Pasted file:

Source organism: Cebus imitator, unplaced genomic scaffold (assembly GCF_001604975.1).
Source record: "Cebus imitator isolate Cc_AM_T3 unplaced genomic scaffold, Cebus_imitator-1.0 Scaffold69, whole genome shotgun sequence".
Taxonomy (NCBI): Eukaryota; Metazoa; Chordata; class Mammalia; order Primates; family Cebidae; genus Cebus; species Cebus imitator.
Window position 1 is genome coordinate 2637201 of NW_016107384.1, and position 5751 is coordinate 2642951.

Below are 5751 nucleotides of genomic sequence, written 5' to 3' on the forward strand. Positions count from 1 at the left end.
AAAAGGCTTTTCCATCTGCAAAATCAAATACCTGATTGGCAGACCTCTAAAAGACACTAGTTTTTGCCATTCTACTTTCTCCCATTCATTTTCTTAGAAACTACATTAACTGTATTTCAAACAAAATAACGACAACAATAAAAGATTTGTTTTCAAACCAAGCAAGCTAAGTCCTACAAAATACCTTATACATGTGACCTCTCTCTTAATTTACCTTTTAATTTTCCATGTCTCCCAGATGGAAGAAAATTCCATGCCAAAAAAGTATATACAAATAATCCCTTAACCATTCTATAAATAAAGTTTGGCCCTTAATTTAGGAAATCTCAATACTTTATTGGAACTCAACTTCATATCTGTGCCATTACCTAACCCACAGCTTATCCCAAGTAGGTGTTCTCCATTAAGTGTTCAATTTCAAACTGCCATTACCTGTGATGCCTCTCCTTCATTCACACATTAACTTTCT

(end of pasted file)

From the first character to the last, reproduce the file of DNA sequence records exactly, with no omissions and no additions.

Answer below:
Source organism: Cebus imitator, unplaced genomic scaffold (assembly GCF_001604975.1).
Source record: "Cebus imitator isolate Cc_AM_T3 unplaced genomic scaffold, Cebus_imitator-1.0 Scaffold69, whole genome shotgun sequence".
Taxonomy (NCBI): Eukaryota; Metazoa; Chordata; class Mammalia; order Primates; family Cebidae; genus Cebus; species Cebus imitator.
Window position 1 is genome coordinate 2637201 of NW_016107384.1, and position 5751 is coordinate 2642951.

Below are 5751 nucleotides of genomic sequence, written 5' to 3' on the forward strand. Positions count from 1 at the left end.
AAAAGGCTTTTCCATCTGCAAAATCAAATACCTGATTGGCAGACCTCTAAAAGACACTAGTTTTTGCCATTCTACTTTCTCCCATTCATTTTCTTAGAAACTACATTAACTGTATTTCAAACAAAATAACGACAACAATAAAAGATTTGTTTTCAAACCAAGCAAGCTAAGTCCTACAAAATACCTTATACATGTGACCTCTCTCTTAATTTACCTTTTAATTTTCCATGTCTCCCAGATGGAAGAAAATTCCATGCCAAAAAAGTATATACAAATAATCCCTTAACCATTCTATAAATAAAGTTTGGCCCTTAATTTAGGAAATCTCAATACTTTATTGGAACTCAACTTCATATCTGTGCCATTACCTAACCCACAGCTTATCCCAAGTAGGTGTTCTCCATTAAGTGTTCAATTTCAAACTGCCATTACCTGTGATGCCTCTCCTTCATTCACACATTAACTTTCT